TimberRise and its 33-year-old founder, Carson Bowlin, are the sort of new addition to the Everett business community that should make any economic development office quite happy. Over the next month, Bowlin plans to move his growing real estate development business from Seattle to Everett.
It’s a good business move and indicative of the urban exodus going on around the country, but in Bowlin’s case it has an added unique twist. “In addition to the opportunity to be a part of the Everett business community, there is a special lady in Skagit County that I would like to be closer to,” the Kings High School and Gonzaga University grad says with a wink.
At TimberRise, Bowlin works with a unique and growing application of wood called mass timber that has structural properties like steel, which he incorporates into the commercial and apartment properties he’s developing. Mass timber has structural qualities that in the past most wood applications couldn’t meet.
“Steel and concrete, unlike mass timber, are not produced from renewable resources and can’t compare to the natural beauty of Northwest woods, such as Douglas fir, exposed within a building” says Bowlin. Mass timber, he says, “offers remarkable upside that also benefits the planet by sequestering the carbon embodied in the renewably harvested wood. Mass timber buildings are also faster to construct and offer a healthier built environment for occupants.”
TimberRise is currently engaged in projects in the Puget Sound region, Eastern Washington and the Bay Area of California. Bowlin will be looking to add additional members to the TimberRise team once in Everett, bringing new jobs to the region.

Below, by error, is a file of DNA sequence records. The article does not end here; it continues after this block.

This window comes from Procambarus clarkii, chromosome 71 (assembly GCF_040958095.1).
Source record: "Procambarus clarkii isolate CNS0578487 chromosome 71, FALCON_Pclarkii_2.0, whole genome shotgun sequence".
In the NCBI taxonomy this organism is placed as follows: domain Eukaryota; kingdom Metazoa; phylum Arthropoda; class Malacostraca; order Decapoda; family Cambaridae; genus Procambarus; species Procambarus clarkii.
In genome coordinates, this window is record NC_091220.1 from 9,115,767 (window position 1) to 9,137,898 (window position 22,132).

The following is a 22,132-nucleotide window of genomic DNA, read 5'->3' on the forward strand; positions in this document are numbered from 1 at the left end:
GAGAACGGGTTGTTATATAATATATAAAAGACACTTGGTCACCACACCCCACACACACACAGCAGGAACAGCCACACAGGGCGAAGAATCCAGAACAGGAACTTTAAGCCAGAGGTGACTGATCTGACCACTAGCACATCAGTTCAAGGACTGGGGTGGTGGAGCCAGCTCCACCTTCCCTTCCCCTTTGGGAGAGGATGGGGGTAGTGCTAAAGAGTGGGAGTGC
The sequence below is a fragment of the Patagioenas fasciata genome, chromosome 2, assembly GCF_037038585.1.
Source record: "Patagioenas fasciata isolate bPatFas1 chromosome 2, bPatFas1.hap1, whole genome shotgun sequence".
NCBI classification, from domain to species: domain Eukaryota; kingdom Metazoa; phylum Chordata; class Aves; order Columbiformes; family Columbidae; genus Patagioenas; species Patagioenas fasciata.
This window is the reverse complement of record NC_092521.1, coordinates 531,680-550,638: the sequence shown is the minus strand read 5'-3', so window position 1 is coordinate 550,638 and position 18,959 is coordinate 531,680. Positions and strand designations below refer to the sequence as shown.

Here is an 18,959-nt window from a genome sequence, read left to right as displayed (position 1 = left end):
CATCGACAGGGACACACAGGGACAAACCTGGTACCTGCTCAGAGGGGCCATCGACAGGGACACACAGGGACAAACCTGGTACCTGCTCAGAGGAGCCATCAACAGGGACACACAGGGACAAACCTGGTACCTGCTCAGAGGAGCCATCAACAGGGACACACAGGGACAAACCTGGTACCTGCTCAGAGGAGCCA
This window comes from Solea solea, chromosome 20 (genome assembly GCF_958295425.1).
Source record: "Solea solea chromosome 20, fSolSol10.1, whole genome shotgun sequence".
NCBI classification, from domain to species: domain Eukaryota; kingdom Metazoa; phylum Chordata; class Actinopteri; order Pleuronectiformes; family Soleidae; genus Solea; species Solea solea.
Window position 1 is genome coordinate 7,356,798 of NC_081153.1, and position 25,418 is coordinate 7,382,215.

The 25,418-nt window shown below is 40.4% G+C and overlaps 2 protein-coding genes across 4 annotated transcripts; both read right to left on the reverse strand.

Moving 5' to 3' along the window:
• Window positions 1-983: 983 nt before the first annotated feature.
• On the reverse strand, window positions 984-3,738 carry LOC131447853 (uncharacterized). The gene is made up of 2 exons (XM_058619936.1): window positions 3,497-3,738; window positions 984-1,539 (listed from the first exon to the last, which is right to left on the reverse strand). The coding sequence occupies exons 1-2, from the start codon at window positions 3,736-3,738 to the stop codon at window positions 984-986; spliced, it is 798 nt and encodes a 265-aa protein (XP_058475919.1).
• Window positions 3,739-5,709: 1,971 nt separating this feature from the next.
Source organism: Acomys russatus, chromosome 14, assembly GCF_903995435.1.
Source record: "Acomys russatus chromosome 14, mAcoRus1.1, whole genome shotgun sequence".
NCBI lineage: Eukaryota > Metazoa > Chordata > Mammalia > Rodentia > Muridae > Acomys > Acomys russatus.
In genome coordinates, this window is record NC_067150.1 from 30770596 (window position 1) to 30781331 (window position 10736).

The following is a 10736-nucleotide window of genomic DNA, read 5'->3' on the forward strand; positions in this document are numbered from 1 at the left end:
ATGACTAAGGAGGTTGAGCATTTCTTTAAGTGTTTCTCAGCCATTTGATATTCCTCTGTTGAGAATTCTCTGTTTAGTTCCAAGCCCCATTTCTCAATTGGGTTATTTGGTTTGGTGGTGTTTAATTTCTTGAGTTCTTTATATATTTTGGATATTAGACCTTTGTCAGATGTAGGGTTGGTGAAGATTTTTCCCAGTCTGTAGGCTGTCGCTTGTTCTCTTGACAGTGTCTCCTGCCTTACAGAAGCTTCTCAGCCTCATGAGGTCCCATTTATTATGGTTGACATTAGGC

Culture is a factor in his move, as well, “The business community has been great in Everett. People are creative, hardworking and have a strong measure of pride in their area.” Bowlin says he is looking forward to investing in the community in a meaningful way.
Everett’s economic development director, Dan Eernissee, is seeing a spike in businesses like TimberRise inquiring about moving to Everett.
“Their reasons vary, from looking to escape the challenges the urban areas in Seattle are facing right now to reacting to new remote work options, as well as the cost of doing business.” He adds, “Having a commercial airport in Everett is huge, too. Most of these businesses looking our way have regional ties to customers and need access to that important mode of travel.”
Another appeal is talent. “It’s much easier to attract talent outside of the urban core today. The talent pool is moving our way,” says Eernissee.
In the end, the U.S. musical chairs game triggered by the pandemic and urban political decisions might benefit the entire region when the post-pandemic music finally stops. Eernissee sees it that way, but with an emphasis now on a regional approach. “We all need Seattle to heal up and return to health. In the meantime, we’re delighted to see jobs and opportunity come our way and build on those wins to sustain momentum long after the pandemic.”
Occasional contributor Tom Hoban is chairman and co-founder of Hoban Family Office, a real estate investment and services enterprise in Everett.